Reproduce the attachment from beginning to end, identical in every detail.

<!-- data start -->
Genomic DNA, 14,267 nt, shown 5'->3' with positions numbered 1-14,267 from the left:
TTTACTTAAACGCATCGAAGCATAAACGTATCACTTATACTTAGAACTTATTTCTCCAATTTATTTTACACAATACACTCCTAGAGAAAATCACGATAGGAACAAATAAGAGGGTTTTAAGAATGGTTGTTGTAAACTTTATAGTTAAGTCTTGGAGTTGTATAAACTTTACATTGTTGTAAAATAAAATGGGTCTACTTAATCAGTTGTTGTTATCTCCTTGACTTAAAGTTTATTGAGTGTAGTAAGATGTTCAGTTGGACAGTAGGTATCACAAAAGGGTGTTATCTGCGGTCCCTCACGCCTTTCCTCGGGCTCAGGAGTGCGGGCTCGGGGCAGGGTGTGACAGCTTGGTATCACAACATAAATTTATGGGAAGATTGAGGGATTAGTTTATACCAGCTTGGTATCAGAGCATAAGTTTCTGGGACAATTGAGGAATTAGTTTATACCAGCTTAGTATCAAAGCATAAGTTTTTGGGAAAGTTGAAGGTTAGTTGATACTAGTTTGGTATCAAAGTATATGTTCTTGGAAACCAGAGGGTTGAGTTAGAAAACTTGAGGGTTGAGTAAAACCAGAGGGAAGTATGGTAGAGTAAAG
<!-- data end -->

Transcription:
Genomic DNA, 14,267 nt, shown 5'->3' with positions numbered 1-14,267 from the left:
TTTACTTAAACGCATCGAAGCATAAACGTATCACTTATACTTAGAACTTATTTCTCCAATTTATTTTACACAATACACTCCTAGAGAAAATCACGATAGGAACAAATAAGAGGGTTTTAAGAATGGTTGTTGTAAACTTTATAGTTAAGTCTTGGAGTTGTATAAACTTTACATTGTTGTAAAATAAAATGGGTCTACTTAATCAGTTGTTGTTATCTCCTTGACTTAAAGTTTATTGAGTGTAGTAAGATGTTCAGTTGGACAGTAGGTATCACAAAAGGGTGTTATCTGCGGTCCCTCACGCCTTTCCTCGGGCTCAGGAGTGCGGGCTCGGGGCAGGGTGTGACAGCTTGGTATCACAACATAAATTTATGGGAAGATTGAGGGATTAGTTTATACCAGCTTGGTATCAGAGCATAAGTTTCTGGGACAATTGAGGAATTAGTTTATACCAGCTTAGTATCAAAGCATAAGTTTTTGGGAAAGTTGAAGGTTAGTTGATACTAGTTTGGTATCAAAGTATATGTTCTTGGAAACCAGAGGGTTGAGTTAGAAAACTTGAGGGTTGAGTAAAACCAGAGGGAAGTATGGTAGAGTAAAG